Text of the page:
NOTE: The first rule in Blog writing is “Be CONSISTENT!” Ok, I broke the rule. It’s been over a year since I put my thoughts down on virtual paper, but I’m back. I figure if someone finds this blog in their Internet travels and decides to “follow” it, the least I can do is my part by actually writing.
So, yesterday was the Travers Stakes (Gr. 1) and the winner was not one of the stars of the show. Will Take Charge was one of those horses that never really made anyone’s Derby Trail radar screen, other than his owners Mr. & Mrs. Willis D. Horton, and his Hall of Fame trainer, D. Wayne Lukas. Despite a win in the Grade 2 Rebel Stakes last winter and a recent second to future Belmont Stakes winner Palace Malice in the Grade 2 Jim Dandy Stakes, there wasn’t a lot of support for the flashy chestnut colt to be anywhere near the track photographer when the two-plus minutes was up. So imagine the surprise when Grade 1 winner Take Charge Indy‘s little half-brother poured it on at the appropriate time to grind past Kentucky Derby foe Orb and nail fellow shocker Moreno at the wire by a scant 6 inches or so. Perhaps the only person outside of his immediate connections who were not shocked by the outcome was Blood Horse blogger and columnist, Steve Haskin. Mr. Haskin warned his loyal readers just before the Belmont to watch two horses as possible spoilers for Orb and Oxbow — Palace Malice….and Will Take Charge.
It took all of about 5 minutes before Twitterland lit up with with excuses and accusatory tweets as to why one of the favorites didn’t win. Orb was still short from the layoff (honestly, for a few seconds it looked like he was going to score a really nice comeback win). Palace Malice broke badly and never had a chance. Verrazano…..well, in his case, camps were divided between “not his day” and “I told you this horse was a fraud!”
Twitter wasn’t all negativity, though. Bob Baffert (@Midnitelute) posted just after the race “Moreno ran too good to lose. Another great win for Lukas”. It was also pointed out that Lukas, just days shy of his 78th birthday, had won the Travers for the first time since he and Thunder Gulch took down the “Summer Derby” in 1995,a month after heading west to take down the Grade 1 Swaps Stakes at Hollywood Park (defeating Da Hoss & Petionville), and 9 weeks after dispatching a field of 10 desperate competitors in the Belmont Stakes (Gr. 1). It’s been 11 years since he even had an entrant in the Travers, when his two horses finished 7 and last to fellow Hall of Famer Bobby Frankel‘s charge, Medaglia d’Oro. Finishes like that have had more than one member of the racing community to opine that Lukas runs his horses where they can’t win. After yesterday’s “can’t win” victory, “Coach” Lukas observed, “I’ve won a lot of races running where I don’t belong.”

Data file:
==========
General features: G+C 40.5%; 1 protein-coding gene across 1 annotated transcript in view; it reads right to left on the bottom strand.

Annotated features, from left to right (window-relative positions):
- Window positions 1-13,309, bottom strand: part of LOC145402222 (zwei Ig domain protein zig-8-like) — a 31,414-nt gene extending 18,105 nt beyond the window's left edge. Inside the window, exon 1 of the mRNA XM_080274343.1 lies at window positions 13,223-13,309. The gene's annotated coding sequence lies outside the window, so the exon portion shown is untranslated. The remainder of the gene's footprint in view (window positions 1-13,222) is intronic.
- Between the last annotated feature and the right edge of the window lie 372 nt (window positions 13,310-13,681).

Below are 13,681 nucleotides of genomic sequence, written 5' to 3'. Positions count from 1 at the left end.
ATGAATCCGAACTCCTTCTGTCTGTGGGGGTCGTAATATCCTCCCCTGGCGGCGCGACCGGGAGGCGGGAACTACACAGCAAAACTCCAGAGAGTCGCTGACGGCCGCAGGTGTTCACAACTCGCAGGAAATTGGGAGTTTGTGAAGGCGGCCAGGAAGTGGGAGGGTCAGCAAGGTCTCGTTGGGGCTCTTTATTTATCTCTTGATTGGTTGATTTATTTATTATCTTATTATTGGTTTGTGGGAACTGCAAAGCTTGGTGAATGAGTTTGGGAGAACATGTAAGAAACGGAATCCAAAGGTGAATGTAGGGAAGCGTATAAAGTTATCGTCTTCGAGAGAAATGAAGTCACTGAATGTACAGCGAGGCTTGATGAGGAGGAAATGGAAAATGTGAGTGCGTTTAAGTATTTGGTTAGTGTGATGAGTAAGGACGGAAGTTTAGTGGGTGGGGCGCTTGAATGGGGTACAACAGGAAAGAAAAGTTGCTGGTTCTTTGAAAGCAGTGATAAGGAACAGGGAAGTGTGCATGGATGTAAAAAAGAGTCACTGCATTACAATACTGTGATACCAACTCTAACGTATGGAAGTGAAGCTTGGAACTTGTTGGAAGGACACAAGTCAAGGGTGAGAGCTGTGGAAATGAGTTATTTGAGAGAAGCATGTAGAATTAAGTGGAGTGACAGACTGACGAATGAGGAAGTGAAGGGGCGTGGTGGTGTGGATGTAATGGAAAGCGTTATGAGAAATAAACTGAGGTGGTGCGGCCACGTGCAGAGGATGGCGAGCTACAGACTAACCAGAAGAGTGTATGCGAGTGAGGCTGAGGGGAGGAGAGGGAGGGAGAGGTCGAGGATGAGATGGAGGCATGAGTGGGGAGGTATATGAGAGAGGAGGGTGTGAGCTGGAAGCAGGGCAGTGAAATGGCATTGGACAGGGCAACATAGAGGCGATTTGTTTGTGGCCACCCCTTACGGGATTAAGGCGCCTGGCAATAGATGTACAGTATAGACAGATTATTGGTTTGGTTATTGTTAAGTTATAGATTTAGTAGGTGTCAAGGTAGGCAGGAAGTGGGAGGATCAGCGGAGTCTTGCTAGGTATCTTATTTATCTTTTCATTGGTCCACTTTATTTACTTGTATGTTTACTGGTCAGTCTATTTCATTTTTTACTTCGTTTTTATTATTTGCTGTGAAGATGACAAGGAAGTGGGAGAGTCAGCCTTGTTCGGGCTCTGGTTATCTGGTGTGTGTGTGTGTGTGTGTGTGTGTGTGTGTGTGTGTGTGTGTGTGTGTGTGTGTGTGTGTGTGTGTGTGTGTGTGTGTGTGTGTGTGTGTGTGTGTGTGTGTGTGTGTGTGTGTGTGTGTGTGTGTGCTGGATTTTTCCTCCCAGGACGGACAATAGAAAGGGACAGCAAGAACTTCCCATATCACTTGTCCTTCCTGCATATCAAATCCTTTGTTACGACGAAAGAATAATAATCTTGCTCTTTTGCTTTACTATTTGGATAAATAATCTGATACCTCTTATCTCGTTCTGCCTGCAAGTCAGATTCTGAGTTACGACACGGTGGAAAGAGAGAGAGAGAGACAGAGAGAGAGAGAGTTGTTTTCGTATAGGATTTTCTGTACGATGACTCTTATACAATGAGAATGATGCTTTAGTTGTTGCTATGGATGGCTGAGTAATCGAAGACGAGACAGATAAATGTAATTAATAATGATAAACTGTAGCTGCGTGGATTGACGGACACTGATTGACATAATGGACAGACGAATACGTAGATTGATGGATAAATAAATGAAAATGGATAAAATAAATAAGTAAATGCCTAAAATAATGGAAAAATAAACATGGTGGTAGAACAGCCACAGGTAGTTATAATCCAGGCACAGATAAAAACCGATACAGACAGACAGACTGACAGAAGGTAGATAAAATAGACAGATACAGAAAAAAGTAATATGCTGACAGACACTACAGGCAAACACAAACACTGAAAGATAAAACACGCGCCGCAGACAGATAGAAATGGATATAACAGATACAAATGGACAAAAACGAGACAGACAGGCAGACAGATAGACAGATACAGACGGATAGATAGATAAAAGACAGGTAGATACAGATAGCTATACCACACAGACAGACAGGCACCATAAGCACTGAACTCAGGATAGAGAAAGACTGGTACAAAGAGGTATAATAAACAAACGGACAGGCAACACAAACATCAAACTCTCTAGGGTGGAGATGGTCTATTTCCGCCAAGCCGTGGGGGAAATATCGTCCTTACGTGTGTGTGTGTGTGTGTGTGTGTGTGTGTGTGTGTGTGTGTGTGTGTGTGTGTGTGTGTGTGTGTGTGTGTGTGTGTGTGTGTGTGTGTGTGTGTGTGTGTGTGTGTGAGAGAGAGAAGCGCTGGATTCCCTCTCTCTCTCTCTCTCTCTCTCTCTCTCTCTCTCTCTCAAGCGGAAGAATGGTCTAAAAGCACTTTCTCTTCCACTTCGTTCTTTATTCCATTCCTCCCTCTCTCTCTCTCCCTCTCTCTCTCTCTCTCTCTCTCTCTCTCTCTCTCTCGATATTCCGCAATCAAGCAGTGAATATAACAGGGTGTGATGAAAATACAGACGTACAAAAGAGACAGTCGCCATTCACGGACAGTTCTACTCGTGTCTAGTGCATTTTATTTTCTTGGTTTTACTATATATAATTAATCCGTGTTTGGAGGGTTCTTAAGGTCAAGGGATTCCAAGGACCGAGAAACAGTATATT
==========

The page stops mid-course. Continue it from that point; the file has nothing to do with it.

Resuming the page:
Though a Hall of Fame trainer, D. Wayne Lukas hasn’t been blinded by the limelight in recent years, as before. He’s been a reliable provider of income to his owners, but not as dramatically as he once was, when he was the second leading trainer by earnings to Bob Baffert and ahead of Bobby Frankel, Bill Mott and Todd Pletcher. Last year he only ranked 81st by earnings. With highs and lows so prevalent in this business, you can understand Lukas’ comment after the race about long time client Willis D. Horton.
“It is the most wonderful feeling to be able to put somebody who put up his money, stayed by you, believed in you, to give them that moment,” Lukas said. “Three strides from the wire, the only thing I thought of was him and his wife.”
As fans, we talk about the owners, trainers, and jockeys as if they are separate from us, but they aren’t. They are fans, who unlike most of us, do have that extra connection to the sport that we all dream about. Somewhere along the way, they have been bitten by the same “bug” we all have, but their passion and means has carried them a step farther in the participation level. When involved at the higher levels of the game, it’s easy to go searching for the next big thing and move horses to the hot trainer, but it shows more than just class for someone playing at the upper levels to hang in with their trainer when he is spending many of his years as a footnote in history. It’s nice when that passion, dedication, friendship, and respect can be rewarded. Yesterday was one of those days for the Hortons and D. Wayne Lukas, because they went where some said they didn’t belong.